|Pisgat Ze'ev in quiter times: Jews and Muslims mix in Kosher Cafe|
Dear Friends,See also:
Thank you all for your wishes. It means so much to hear from you and to know that you are thinking of us. We miss being in touch, hope you are doing well, and are heartened by your concern. Yes, these are definitely difficult times, times for concern. I know you wanted to hear more from someone local about what’s happening here and how we’re reacting. These are my impressions….
Well, recent events reflect some shifts in Israel that have been a long time coming but somehow still caught us by surprise in their intensity. Jerusalem is feeling the heaviest weight of the burden, reminding us too much of past intifadas and conflicts, of past pain and of worse things that may yet come. Although this “terror wave” isn’t yet being called an intifada or uprising, in a way Jerusalem feels at war.
My friend whose son is in the SWAT unit of the border police is experiencing the worries that parents of soldiers felt during last summer’s war, when their sons were deep in the Gaza Strip trying to stop the incessant rocket fire into Israel and to uncover the terrorist tunnels. This time, our boys and girls on the front lines today are standing vigilantly on the tense almost-empty street corners of Jerusalem, which until a few days ago was thriving with local visitors and foreign tourists all enjoying the beauty of its old historical walls, burgeoning night life, and delicious Israeli restaurant fare. Now, all these places are silent, with Israelis rushing from their homes to workplaces and back, avoiding public spaces. And with many Arab workers barricaded in their East Jerusalem neighborhoods and prohibited from going out to work in the Western part of the city.
Maybe it’s not yet a war, but we certainly are on the defensive. Suspicion has replaced guarded trust and familiar casualness between Jews and Arabs in our city. Mutual suspicion and fear have risen up between Jews and Arabs – who honestly and truly do coexist in Jerusalem – in its hospitals, grocery stores, cafes, and government offices. Relative coexistence pervades even the neighborhood of Pisgat Zeev to some extent, with some Arabs buying homes here – including my own next-door neighbor. But now, in this terror wave, suspicion has raised its ugly head. How can it not? When a 13-year-old Moslem boy from our adjacent neighborhood of Beit Hanina walks over to Pisgat Zeev with the intention of killing Jews and then brutally stabs another 13-year-old, a Jewish boy riding his bicycle on a quiet residential street outside the candy and toy stores in Pisgat Zeev, how can we now help but look over our shoulders at every Moslem child and adult passing us by on the street?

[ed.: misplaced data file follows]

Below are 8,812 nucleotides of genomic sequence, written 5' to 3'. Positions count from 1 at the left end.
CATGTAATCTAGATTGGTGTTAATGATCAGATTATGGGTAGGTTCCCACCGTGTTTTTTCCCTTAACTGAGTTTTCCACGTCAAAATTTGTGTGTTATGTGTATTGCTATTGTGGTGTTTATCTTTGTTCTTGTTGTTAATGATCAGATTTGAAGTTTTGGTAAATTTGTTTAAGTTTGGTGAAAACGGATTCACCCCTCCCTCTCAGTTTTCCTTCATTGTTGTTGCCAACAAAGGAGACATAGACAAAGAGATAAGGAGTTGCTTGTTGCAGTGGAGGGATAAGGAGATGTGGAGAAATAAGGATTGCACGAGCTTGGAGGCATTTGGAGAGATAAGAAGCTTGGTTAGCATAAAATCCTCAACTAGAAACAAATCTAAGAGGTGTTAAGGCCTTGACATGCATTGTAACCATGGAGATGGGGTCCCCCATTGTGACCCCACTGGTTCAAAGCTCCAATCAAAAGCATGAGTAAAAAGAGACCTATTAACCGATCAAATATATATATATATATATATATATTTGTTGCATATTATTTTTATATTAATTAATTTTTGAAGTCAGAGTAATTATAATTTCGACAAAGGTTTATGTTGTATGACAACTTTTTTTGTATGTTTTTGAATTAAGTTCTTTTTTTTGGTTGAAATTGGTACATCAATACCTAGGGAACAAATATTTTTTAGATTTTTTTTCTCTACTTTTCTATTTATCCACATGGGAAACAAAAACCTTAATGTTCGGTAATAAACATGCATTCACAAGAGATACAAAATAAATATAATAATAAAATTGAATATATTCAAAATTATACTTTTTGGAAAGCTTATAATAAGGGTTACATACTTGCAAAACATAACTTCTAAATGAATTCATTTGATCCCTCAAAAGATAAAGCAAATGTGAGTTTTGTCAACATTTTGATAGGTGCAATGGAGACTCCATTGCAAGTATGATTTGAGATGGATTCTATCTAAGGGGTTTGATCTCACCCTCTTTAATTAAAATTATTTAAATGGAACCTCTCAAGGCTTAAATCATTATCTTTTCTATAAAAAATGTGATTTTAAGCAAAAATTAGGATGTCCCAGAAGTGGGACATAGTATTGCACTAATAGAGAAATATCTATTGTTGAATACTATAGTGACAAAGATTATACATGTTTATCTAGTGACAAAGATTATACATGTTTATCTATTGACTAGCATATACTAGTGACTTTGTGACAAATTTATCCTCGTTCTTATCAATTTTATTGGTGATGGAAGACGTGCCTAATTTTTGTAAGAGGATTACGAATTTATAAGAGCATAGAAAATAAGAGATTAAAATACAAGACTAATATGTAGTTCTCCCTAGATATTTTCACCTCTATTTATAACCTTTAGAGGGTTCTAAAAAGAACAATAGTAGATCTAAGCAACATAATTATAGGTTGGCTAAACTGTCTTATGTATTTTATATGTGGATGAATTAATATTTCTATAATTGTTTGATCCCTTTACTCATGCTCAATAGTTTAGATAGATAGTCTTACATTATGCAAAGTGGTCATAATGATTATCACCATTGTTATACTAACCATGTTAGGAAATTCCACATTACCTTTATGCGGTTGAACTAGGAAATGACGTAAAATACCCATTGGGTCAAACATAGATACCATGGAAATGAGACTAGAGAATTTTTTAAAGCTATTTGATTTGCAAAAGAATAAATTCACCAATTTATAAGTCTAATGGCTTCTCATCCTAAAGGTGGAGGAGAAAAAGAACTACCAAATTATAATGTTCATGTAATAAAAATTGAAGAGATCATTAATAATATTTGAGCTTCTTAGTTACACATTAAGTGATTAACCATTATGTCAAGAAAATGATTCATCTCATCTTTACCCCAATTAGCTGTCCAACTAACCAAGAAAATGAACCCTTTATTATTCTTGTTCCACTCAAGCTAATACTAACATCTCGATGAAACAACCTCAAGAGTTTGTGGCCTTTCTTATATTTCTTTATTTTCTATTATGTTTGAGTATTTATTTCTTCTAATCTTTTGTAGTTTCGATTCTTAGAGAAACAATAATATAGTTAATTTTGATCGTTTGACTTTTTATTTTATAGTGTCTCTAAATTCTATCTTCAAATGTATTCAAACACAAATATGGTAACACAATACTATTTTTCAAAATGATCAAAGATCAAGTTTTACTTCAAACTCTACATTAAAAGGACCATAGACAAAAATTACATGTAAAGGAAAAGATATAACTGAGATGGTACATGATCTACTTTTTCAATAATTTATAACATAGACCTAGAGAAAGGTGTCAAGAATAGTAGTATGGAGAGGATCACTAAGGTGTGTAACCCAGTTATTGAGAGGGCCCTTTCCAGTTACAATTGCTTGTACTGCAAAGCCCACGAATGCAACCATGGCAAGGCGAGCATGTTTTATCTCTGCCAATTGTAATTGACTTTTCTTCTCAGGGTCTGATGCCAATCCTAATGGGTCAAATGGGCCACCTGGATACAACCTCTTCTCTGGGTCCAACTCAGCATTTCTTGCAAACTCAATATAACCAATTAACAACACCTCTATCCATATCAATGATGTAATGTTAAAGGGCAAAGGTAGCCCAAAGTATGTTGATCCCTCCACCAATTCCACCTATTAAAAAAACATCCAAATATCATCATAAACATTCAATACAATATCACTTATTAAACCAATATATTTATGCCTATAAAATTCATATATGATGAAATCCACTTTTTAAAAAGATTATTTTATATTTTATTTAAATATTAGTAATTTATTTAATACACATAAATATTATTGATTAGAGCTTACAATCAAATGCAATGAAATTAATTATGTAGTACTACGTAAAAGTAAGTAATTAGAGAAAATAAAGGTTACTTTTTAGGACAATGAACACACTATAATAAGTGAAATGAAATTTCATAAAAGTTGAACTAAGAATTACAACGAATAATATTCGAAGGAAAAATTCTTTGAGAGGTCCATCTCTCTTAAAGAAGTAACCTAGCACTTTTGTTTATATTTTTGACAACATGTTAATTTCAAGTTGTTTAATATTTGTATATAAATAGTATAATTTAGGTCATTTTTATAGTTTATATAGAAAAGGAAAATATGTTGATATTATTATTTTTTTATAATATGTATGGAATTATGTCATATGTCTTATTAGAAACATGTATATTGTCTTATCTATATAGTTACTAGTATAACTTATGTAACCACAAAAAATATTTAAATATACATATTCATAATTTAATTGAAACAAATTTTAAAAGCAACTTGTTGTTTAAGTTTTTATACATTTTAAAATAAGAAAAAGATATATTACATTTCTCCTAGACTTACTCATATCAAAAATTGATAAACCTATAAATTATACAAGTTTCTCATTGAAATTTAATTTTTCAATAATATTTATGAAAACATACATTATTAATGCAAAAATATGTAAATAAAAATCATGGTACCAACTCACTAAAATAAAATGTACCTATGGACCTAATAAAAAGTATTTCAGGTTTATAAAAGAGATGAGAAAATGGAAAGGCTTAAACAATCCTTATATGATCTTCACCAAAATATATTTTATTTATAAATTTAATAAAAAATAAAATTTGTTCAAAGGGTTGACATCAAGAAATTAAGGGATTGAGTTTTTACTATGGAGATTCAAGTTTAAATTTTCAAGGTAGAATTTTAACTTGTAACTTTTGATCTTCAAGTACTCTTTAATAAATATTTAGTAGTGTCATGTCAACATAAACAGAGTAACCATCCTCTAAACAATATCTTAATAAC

If such young boys and girls can be persuaded into believing ludicrous lies about the Israeli Jews’ intentions to destroy or confiscate the Al Aksa Mosque atop the Temple Mount, if these children believe that killing Jews is the right way to protest that supposed threat to their holy of holies, if their Facebook pages and muezzin sermons and tacit parental approval lead them on this treacherous path, then what hope do we have for the future generation of Moslem youth growing up with these negative convictions? Most experts here believe that the vast majority of Jerusalem’s Arab residents wants quiet, wants peace, wants to keep working in the city. But as often happens in our country, the volatile extremists make their mark and influence events.